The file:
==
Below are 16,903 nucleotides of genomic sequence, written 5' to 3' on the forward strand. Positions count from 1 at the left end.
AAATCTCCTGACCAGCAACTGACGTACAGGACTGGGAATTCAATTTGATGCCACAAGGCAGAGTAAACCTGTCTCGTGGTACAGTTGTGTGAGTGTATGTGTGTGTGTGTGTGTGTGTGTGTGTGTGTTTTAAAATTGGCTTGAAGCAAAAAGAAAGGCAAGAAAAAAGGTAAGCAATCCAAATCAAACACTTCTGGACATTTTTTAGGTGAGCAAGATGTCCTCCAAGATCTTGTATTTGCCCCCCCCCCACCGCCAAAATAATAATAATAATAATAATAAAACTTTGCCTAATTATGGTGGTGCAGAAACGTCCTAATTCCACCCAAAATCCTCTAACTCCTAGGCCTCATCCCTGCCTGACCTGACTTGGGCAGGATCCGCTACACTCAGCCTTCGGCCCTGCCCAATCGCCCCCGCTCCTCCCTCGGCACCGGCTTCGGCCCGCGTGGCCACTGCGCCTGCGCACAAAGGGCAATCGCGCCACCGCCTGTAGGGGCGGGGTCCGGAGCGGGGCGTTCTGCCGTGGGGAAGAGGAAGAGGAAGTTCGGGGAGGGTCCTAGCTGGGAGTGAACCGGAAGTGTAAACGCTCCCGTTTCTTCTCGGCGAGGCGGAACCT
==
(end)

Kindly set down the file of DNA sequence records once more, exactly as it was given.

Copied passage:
Below are 16,903 nucleotides of genomic sequence, written 5' to 3' on the forward strand. Positions count from 1 at the left end.
AAATCTCCTGACCAGCAACTGACGTACAGGACTGGGAATTCAATTTGATGCCACAAGGCAGAGTAAACCTGTCTCGTGGTACAGTTGTGTGAGTGTATGTGTGTGTGTGTGTGTGTGTGTGTGTGTGTTTTAAAATTGGCTTGAAGCAAAAAGAAAGGCAAGAAAAAAGGTAAGCAATCCAAATCAAACACTTCTGGACATTTTTTAGGTGAGCAAGATGTCCTCCAAGATCTTGTATTTGCCCCCCCCCCACCGCCAAAATAATAATAATAATAATAATAAAACTTTGCCTAATTATGGTGGTGCAGAAACGTCCTAATTCCACCCAAAATCCTCTAACTCCTAGGCCTCATCCCTGCCTGACCTGACTTGGGCAGGATCCGCTACACTCAGCCTTCGGCCCTGCCCAATCGCCCCCGCTCCTCCCTCGGCACCGGCTTCGGCCCGCGTGGCCACTGCGCCTGCGCACAAAGGGCAATCGCGCCACCGCCTGTAGGGGCGGGGTCCGGAGCGGGGCGTTCTGCCGTGGGGAAGAGGAAGAGGAAGTTCGGGGAGGGTCCTAGCTGGGAGTGAACCGGAAGTGTAAACGCTCCCGTTTCTTCTCGGCGAGGCGGAACCT